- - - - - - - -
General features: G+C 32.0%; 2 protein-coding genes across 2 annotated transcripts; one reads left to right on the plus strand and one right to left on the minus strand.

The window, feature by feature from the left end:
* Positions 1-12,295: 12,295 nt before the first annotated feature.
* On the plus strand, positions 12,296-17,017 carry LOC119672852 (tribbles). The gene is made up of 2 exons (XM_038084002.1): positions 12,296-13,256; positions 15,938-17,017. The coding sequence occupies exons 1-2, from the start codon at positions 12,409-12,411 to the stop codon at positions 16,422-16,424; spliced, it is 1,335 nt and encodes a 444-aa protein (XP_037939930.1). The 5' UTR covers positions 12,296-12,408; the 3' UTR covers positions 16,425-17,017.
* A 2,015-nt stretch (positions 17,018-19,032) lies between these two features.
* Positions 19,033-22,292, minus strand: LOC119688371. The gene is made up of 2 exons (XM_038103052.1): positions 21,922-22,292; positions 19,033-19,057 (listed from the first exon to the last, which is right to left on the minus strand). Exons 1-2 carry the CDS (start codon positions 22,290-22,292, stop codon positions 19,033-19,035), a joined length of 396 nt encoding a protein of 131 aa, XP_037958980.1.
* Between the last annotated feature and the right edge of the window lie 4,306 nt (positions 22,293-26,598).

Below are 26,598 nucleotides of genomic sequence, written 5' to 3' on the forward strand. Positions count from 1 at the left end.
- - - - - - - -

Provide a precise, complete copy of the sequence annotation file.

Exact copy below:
General features: G+C 32.0%; 2 protein-coding genes across 2 annotated transcripts; one reads left to right on the plus strand and one right to left on the minus strand.

The window, feature by feature from the left end:
* Positions 1-12,295: 12,295 nt before the first annotated feature.
* On the plus strand, positions 12,296-17,017 carry LOC119672852 (tribbles). The gene is made up of 2 exons (XM_038084002.1): positions 12,296-13,256; positions 15,938-17,017. The coding sequence occupies exons 1-2, from the start codon at positions 12,409-12,411 to the stop codon at positions 16,422-16,424; spliced, it is 1,335 nt and encodes a 444-aa protein (XP_037939930.1). The 5' UTR covers positions 12,296-12,408; the 3' UTR covers positions 16,425-17,017.
* A 2,015-nt stretch (positions 17,018-19,032) lies between these two features.
* Positions 19,033-22,292, minus strand: LOC119688371. The gene is made up of 2 exons (XM_038103052.1): positions 21,922-22,292; positions 19,033-19,057 (listed from the first exon to the last, which is right to left on the minus strand). Exons 1-2 carry the CDS (start codon positions 22,290-22,292, stop codon positions 19,033-19,035), a joined length of 396 nt encoding a protein of 131 aa, XP_037958980.1.
* Between the last annotated feature and the right edge of the window lie 4,306 nt (positions 22,293-26,598).

Below are 26,598 nucleotides of genomic sequence, written 5' to 3' on the forward strand. Positions count from 1 at the left end.